Mar 18, '03I love all the different prints, but I am especially crazy about the super bright ones. I can do the white pants and whitle lab jacket, but a white shirt on me doesn't stand a chance. I will manage to ruin it before the shift is over. Can't stand the free-flowing hair. I absolutely HATE the long fingernails---Don't get me wrong they are cute, but as long as I work in a clinical environment my fingernails will continure to be as short as I can get them without causing pain.
Mar 18, '03Like it or not first impressions and image matters in the professional world. Look around. The "professionals", physicians, PAs, NPs, dietitians, PT, OT, managers, administration wear white lab coats over street clothes or over institution or solid scrubs. The only people I see in Looney Toons, cows, pigs butts, etc are nurses, aides, transporters, housekeeping, and sometimes respiratory techs.
I don't think wearing white scrubs with white or nice floral or design jacket stifles anyone's creativity. And I have never had any more trouble keeping white clean than any other color. I very rarely get them messed up and poop, blood, betadine, etc is just as bad on green as it is on white.
And why the dichotomy between a good nurse and one who dresses professionally? Why can't nurses dress professionally like every other profession? Having said this, I am not holding my breath.
Mar 18, '03Originally posted by yannadey
the nails, unkept hair, wrinkled uniformed & excessive jewelry just got to go the printed uniform is okLast edit by imenid37 on Mar 18, '03
Mar 18, '03I agree with KMSRN and support the professional image of the RN.
When you choose to wear white, you assume the responsibility of maintaining aseptic standards in practice. It becomes impractical if not impossible to try to hide that splatter of blood or other body fluids that on occasion will "reach out and touch you". The very essence of nursing requires that we get "up close and personal" with our patients, and I personally, wouldn't want it any other way. But in the event that my white scrubs are on the receiving end of volatile body fluids, I am sure to know exactly where I have been contaminated. Before I approach my next patient, I can choose to wash off the contaminated area or quickly change into the extra set of whites I keep in my locker. I am also sure that some of these close encounters could be concealed within the multicolored conglomerates of the latest fashion trends designed for the modern nurse today. And this would undoubtedly save us time and money, but at whose expense? Our white uniforms require that we maintain the meticulous hygiene that our profession demands. Tradition alone is not the only reason behind the white uniform. It symbolically reflects who we are and what we do.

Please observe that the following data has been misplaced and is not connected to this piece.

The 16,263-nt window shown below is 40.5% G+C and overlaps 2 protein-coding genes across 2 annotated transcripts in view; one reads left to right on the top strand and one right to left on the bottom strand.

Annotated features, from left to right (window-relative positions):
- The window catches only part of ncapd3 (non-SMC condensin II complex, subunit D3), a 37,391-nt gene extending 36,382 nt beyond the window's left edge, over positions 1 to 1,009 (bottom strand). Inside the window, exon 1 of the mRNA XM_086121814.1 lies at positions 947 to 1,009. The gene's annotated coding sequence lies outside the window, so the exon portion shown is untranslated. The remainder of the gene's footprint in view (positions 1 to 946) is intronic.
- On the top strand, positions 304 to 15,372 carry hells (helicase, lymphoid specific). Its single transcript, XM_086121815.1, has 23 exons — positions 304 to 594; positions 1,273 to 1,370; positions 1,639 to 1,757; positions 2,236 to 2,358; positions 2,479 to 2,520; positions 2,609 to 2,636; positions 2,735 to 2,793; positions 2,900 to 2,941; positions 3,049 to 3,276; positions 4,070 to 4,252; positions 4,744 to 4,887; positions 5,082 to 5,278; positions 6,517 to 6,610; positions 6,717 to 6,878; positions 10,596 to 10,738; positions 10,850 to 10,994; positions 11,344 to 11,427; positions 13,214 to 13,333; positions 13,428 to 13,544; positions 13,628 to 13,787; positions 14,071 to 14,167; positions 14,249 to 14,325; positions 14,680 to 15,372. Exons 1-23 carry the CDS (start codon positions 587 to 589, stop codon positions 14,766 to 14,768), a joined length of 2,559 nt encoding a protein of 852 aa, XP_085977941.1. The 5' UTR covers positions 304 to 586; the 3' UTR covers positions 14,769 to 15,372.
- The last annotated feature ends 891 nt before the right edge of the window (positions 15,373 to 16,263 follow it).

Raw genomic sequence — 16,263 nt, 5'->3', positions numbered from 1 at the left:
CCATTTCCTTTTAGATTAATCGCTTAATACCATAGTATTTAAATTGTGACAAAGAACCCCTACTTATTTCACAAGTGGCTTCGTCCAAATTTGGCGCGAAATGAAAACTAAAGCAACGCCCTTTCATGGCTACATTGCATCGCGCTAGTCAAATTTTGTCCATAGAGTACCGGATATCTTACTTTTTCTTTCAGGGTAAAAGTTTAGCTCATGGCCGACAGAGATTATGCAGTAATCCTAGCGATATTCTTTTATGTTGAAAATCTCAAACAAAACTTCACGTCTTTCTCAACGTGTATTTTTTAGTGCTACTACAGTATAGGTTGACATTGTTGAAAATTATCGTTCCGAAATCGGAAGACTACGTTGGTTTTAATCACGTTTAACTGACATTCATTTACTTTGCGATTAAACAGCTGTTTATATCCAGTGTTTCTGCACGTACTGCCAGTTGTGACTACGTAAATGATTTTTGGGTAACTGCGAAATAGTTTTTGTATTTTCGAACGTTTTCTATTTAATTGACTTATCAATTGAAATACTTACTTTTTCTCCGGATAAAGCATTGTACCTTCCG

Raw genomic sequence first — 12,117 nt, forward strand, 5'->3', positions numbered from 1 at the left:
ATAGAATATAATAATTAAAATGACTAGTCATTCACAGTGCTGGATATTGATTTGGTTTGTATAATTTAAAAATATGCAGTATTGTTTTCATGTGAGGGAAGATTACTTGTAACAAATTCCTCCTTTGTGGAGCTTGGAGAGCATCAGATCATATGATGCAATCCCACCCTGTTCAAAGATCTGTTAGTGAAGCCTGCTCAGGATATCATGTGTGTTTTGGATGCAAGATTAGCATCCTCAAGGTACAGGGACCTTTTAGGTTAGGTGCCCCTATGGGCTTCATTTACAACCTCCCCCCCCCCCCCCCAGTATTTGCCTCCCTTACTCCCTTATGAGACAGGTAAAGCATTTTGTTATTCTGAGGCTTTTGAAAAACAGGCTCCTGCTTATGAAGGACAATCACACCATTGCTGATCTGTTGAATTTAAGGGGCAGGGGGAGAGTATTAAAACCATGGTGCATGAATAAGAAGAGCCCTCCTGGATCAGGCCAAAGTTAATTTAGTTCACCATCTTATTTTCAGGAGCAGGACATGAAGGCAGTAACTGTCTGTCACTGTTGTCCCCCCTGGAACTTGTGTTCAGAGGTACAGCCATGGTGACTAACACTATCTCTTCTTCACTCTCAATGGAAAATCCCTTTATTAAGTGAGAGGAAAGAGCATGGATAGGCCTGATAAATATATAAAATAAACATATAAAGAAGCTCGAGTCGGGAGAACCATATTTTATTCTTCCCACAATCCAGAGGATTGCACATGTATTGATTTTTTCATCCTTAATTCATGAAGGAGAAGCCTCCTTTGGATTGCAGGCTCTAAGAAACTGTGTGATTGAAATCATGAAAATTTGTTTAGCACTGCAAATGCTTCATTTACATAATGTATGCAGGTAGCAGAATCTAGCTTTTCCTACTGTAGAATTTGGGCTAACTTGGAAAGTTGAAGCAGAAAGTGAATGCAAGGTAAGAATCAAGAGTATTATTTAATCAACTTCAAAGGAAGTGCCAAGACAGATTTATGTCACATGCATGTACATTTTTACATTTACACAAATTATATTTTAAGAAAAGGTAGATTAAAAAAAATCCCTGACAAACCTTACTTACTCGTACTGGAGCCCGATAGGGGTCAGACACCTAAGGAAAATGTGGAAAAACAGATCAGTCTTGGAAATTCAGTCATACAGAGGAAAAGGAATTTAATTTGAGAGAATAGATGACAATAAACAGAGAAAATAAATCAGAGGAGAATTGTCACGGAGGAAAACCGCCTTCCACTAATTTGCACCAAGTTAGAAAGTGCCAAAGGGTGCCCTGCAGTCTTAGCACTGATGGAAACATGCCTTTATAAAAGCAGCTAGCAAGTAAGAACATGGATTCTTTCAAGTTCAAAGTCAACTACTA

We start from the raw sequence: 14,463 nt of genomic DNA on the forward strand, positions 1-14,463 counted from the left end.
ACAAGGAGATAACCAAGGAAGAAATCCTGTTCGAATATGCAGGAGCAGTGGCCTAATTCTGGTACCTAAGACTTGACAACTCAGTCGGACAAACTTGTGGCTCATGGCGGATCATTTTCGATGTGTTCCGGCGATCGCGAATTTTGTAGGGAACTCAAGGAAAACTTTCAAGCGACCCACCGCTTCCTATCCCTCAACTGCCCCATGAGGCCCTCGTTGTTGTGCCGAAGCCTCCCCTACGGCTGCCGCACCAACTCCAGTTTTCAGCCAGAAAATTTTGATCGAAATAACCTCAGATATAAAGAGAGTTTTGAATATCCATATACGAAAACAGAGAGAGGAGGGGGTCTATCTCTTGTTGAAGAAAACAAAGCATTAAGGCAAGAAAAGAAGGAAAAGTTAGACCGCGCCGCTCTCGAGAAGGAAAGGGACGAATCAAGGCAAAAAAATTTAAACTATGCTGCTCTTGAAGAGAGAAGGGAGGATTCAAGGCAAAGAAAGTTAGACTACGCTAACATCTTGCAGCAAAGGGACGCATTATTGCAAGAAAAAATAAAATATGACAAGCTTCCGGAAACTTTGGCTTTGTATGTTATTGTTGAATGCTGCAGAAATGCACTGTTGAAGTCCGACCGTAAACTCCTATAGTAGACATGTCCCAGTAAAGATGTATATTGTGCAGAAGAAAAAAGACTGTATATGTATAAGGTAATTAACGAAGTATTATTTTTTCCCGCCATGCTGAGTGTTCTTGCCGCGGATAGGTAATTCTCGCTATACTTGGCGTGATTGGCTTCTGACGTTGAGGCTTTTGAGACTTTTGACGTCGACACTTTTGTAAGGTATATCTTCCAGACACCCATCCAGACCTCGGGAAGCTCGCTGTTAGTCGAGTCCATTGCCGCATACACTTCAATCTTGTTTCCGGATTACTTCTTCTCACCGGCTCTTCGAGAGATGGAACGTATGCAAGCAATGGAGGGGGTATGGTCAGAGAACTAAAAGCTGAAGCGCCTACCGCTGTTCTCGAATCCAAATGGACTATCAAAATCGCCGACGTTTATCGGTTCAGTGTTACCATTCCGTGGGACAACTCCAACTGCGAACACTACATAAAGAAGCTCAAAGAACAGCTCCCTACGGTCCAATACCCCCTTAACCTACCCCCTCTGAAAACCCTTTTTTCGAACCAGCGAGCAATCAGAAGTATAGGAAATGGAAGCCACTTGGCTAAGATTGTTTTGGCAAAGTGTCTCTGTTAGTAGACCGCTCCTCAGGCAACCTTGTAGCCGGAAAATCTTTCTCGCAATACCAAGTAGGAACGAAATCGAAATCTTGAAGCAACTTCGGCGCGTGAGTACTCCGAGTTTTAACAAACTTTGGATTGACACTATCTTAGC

Mar 18, '03No one is saying that those who prefer to wear white only are in the wrong. However there are some strong opinions that white is what all "good nurses" wear. I wear printed scrub tops nearly everyday. My patients like the tops. And most of all they like me. I get mentioned on patient surveys often. I am professional, I am neat in appearance, hair not in face, short clean nails, clothes not wrinkled. I introduce myself right away and write my name and title on the message board inside the pt's room. They know who the nurse is and who the pct is.
Mar 18, '03Hospitals are "blah" enough without there being restrictions like having to wear all white. Back in the day it was "nursey" but the colors and designs give life to an otherwise dreary environment. It's like adding some sunshine to a rainy day (hospitals being so "medical" and drab). I personally don't wear bears and cartoons for the most part but I do like the Betty Boop movie reel scrub and love to wear solids. I wear a white lab coat cause I don't want to pay for so many different coats to match my scrubs...I think that adds to the professional look too. To each their own...enjoy our "freedom" of color.